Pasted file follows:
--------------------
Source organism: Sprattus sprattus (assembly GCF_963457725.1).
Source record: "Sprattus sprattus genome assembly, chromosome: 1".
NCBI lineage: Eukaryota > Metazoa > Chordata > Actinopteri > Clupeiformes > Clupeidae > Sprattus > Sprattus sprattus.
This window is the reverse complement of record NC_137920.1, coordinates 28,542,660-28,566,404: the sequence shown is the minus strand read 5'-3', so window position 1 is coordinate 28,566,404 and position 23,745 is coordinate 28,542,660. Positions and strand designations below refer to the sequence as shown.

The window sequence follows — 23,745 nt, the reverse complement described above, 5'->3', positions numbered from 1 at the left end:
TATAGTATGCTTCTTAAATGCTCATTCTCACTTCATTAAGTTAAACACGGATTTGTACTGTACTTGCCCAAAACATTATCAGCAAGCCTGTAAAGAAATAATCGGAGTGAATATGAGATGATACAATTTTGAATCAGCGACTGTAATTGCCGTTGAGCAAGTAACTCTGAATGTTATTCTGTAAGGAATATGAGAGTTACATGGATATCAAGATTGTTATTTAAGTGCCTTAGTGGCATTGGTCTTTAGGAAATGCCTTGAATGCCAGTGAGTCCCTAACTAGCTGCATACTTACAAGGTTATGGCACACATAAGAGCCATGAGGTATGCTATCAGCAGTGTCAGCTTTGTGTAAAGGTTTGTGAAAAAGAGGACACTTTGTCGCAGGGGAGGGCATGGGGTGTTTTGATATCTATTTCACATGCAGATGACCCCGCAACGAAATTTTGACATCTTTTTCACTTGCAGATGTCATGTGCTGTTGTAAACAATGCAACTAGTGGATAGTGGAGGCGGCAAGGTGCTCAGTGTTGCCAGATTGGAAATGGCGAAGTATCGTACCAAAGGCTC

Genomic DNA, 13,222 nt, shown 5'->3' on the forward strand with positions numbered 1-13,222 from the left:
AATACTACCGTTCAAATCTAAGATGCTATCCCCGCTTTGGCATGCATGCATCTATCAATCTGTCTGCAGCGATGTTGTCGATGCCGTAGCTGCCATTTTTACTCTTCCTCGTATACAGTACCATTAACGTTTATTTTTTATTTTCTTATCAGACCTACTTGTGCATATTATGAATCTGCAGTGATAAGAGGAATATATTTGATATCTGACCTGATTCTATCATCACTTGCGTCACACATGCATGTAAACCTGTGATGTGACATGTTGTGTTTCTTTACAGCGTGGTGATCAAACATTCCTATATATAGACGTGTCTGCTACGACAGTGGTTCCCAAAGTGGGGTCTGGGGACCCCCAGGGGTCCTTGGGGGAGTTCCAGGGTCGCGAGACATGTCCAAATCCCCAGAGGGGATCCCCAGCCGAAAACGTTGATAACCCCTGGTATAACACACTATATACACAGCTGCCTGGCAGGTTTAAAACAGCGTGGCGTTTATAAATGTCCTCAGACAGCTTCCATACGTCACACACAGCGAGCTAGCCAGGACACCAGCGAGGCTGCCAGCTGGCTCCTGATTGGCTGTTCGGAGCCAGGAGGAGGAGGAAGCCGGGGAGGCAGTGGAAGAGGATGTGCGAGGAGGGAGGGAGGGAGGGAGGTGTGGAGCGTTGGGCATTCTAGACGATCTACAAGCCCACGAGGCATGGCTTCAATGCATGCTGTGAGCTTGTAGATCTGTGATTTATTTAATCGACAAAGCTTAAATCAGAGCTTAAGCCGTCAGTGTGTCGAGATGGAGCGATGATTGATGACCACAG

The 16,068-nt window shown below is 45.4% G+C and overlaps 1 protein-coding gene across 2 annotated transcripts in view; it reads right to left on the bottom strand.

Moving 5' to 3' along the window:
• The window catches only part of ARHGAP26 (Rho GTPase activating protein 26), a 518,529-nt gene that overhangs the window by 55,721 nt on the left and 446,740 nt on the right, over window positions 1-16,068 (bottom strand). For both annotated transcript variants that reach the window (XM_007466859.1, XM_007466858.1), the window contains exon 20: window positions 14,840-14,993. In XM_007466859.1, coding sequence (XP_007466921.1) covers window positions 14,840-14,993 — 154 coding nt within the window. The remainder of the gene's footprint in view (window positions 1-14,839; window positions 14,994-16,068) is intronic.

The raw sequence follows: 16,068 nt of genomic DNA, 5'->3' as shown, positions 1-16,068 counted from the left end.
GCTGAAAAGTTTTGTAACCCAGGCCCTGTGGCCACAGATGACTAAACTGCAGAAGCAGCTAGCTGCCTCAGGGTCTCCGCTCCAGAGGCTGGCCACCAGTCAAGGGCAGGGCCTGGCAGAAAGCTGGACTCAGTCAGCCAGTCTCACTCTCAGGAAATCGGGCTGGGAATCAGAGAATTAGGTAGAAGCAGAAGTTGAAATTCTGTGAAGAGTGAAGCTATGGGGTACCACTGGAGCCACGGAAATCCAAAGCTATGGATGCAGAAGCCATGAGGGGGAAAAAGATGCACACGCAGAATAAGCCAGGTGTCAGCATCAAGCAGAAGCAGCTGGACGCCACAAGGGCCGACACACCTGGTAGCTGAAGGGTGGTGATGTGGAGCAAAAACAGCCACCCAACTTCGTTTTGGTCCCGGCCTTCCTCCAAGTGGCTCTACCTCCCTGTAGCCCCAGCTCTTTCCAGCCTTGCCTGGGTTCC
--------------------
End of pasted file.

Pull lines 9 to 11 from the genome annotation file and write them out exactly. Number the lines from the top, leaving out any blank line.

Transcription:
The 16,068-nt window shown below is 45.4% G+C and overlaps 1 protein-coding gene across 2 annotated transcripts in view; it reads right to left on the bottom strand.

Moving 5' to 3' along the window:
• The window catches only part of ARHGAP26 (Rho GTPase activating protein 26), a 518,529-nt gene that overhangs the window by 55,721 nt on the left and 446,740 nt on the right, over window positions 1-16,068 (bottom strand). For both annotated transcript variants that reach the window (XM_007466859.1, XM_007466858.1), the window contains exon 20: window positions 14,840-14,993. In XM_007466859.1, coding sequence (XP_007466921.1) covers window positions 14,840-14,993 — 154 coding nt within the window. The remainder of the gene's footprint in view (window positions 1-14,839; window positions 14,994-16,068) is intronic.